On second viewing, things in Studio are not so straightforward. The mystery here is not what is being painted on the canvas, but where and who is the artist (Figure 4). Is it the man behind the red backdrop who is putting a yellow jacket over his arm? Or is it the shadowy, nude male figure standing behind the easel? Or is it the woman in the green high heels with the paint-smeared dress whose gaze is directed outside the pictorial space. Is she looking out at a mirror to help her adjust the model’s profile? Or is she looking for confirmation from the artist who is outside the frame? Or maybe her gaze is meant for us, the viewers, who would be standing in the same place as the artist?
Marshall has created a puzzle-painting that is provocative, complex, and subject to different interpretations much like Velázquez’s Las Meninas. Studio differs from Las Meninas in several ways. The visual illusion of depth in Las Meninas is missing in Studio where the figures and objects appear flat. Marshall’s focus is not on perspective; it is on color. All the figures except for the dog are jet black, and this blackness heightens the intensity of the reds, the yellows, the blues, and the salmon color of the model’s trousers. By focusing on color through his literalization of blackness, Marshall has achieved originality in the same way that Velázquez did with perspective and Picasso with cubism.
2017 Lasker Awards: Solving Puzzles That Advance Biomedical Science and Public Health
Unlike Velázquez, Picasso, and Kelly James Marshall who created puzzles that stimulate the imagination, this year’s Lasker Basic and Clinical Awardees solved puzzles that advance the biomedical sciences. This year’s Public Service Awardee has advanced the health of women throughout the world for 100 years.
The Lasker Basic Research Award honors Michael N. Hall (University of Basel) for his discoveries concerning the nutrient-activated TOR proteins and their central role in the metabolic control of cell growth. Hall’s original work, carried out in the late 1980s, began as a genetic analysis of how the immunosuppressant drug rapamycin inhibits the growth and survival of yeast cells. The result was the identification of TOR (target of rapamycin) and the two TOR complexes, TORC1 and TORC2. Hall’s discovery of what at the time was a novel class of kinases laid the foundation for the current explosion in the mTOR field in which scientists soon identified the single mammalian orthologue of the two yeast TORs and elucidated the upstream and downstream mechanisms of TOR signaling. These studies revealed how mammalian cells use mTORC1 as a molecular integrator that senses multiple signals arising from growth factors, hormones, amino acids, and oxygen status. Once activated, mTORC1 regulates pathways required for cell proliferation and growth, involving the synthesis of proteins, lipids, and nucleotides. Research on TOR has also paved the way for the recent development of mTOR inhibitors to treat certain forms of cancer and has shed light on understanding mechanisms involved in the control of blood glucose and the aging of cells.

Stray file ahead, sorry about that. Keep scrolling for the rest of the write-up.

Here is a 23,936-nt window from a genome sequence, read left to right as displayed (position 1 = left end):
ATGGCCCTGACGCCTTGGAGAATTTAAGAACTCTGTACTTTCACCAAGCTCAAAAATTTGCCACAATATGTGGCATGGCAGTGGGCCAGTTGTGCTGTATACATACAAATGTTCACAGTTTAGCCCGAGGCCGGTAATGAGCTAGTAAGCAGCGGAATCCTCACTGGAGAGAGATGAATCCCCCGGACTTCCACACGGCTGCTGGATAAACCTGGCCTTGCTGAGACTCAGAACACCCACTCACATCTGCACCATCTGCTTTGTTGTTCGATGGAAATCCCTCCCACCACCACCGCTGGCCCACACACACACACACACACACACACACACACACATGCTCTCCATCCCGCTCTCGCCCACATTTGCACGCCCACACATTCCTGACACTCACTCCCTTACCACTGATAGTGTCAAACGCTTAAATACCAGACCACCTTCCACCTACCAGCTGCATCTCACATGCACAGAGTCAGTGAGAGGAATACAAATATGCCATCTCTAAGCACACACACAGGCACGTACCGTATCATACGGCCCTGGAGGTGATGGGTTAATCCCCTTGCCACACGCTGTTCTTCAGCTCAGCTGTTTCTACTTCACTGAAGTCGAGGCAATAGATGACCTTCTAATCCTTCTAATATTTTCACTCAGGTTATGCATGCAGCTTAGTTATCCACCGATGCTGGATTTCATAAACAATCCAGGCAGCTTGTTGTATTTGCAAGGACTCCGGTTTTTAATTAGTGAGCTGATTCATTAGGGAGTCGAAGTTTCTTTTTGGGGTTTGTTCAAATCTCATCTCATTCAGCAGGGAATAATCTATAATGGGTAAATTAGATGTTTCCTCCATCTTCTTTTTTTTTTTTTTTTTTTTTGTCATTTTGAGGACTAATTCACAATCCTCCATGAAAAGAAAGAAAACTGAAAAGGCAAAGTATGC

The Lasker~DeBakey Clinical Research Award honors two scientists, Douglas R. Lowy and John T. Schiller (National Cancer Institute, NIH), for technological advances that enabled development of HPV vaccines for prevention of cervical cancer and other tumors caused by human papillomaviruses. The identification of HPV as the infectious agent responsible for cervical cancer in the early 1980s by Harald zur Hausen (Nobel Laureate in Physiology or Medicine, 2008) provided a strong stimulus for research that would lead to an HPV prophylactic vaccine. In 1992, Lowy and Schiller published two observations that stood the test of time: 1) the L1 major structural protein of papillomaviruses (produced as a recombinant protein in insect cells) could self-assemble into non-infectious virus-like particles (VLPs) without the need for other viral proteins, and 2) such L1 VLPs possessed the ability to induce high-titer neutralizing antibodies. Moreover, in 2001 Lowy and Schiller, in collaboration with scientists at Johns Hopkins University, carried out the first phase I clinical trial of an HPV VLP vaccine containing the L1 VLP from type 16 HPV, which is the most common cause of cervical cancer. The vaccine, which was given to 36 normal volunteers, was well tolerated, proved safe, and was highly immunogenic in all subjects.
The aforementioned pioneering findings were followed by innovative contributions from scientists at Merck & Co. and GlaxoSmithKline (GSK), who developed the first commercially available prophylactic L1 HPV vaccines. These vaccines were approved by the FDA for human use in 2006 (Merck) and 2009 (GSK). Since 2006, approximately 50 million women worldwide have been vaccinated. In the U.S. ~60% of adolescent girls and ~50% of adolescent boys have received one or more doses of the three-dose HPV vaccine series.
The Lasker~Bloomberg Public Service Award honors Planned Parenthood for providing health services and reproductive care to millions of women. Planned Parenthood, which began as a birth control clinic in 1916, is now a vibrant international organization. In addition to providing contraceptive services, it provides examinations and testing for breast and cervical cancer, testing and treatment for sexually-transmitted diseases, pregnancy testing, and sex education and counseling.